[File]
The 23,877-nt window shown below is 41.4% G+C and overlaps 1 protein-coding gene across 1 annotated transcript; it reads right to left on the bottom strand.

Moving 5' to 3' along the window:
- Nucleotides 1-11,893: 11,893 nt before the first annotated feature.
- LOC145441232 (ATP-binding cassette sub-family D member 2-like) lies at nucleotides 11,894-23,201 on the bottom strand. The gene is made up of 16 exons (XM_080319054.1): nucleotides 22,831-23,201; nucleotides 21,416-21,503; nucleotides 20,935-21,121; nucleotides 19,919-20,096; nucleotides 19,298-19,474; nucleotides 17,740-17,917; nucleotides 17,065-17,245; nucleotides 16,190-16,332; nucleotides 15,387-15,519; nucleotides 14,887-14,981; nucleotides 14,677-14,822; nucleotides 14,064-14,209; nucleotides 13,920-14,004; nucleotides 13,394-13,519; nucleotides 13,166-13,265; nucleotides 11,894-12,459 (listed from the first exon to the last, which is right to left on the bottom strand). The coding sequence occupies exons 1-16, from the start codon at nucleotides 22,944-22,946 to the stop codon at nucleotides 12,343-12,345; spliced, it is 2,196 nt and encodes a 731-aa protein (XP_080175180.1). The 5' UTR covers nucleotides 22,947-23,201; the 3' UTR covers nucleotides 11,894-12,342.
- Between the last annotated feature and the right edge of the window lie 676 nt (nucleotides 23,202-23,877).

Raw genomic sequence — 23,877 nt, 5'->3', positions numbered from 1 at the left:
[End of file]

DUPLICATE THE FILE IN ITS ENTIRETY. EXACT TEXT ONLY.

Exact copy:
The 23,877-nt window shown below is 41.4% G+C and overlaps 1 protein-coding gene across 1 annotated transcript; it reads right to left on the bottom strand.

Moving 5' to 3' along the window:
- Nucleotides 1-11,893: 11,893 nt before the first annotated feature.
- LOC145441232 (ATP-binding cassette sub-family D member 2-like) lies at nucleotides 11,894-23,201 on the bottom strand. The gene is made up of 16 exons (XM_080319054.1): nucleotides 22,831-23,201; nucleotides 21,416-21,503; nucleotides 20,935-21,121; nucleotides 19,919-20,096; nucleotides 19,298-19,474; nucleotides 17,740-17,917; nucleotides 17,065-17,245; nucleotides 16,190-16,332; nucleotides 15,387-15,519; nucleotides 14,887-14,981; nucleotides 14,677-14,822; nucleotides 14,064-14,209; nucleotides 13,920-14,004; nucleotides 13,394-13,519; nucleotides 13,166-13,265; nucleotides 11,894-12,459 (listed from the first exon to the last, which is right to left on the bottom strand). The coding sequence occupies exons 1-16, from the start codon at nucleotides 22,944-22,946 to the stop codon at nucleotides 12,343-12,345; spliced, it is 2,196 nt and encodes a 731-aa protein (XP_080175180.1). The 5' UTR covers nucleotides 22,947-23,201; the 3' UTR covers nucleotides 11,894-12,342.
- Between the last annotated feature and the right edge of the window lie 676 nt (nucleotides 23,202-23,877).

Raw genomic sequence — 23,877 nt, 5'->3', positions numbered from 1 at the left: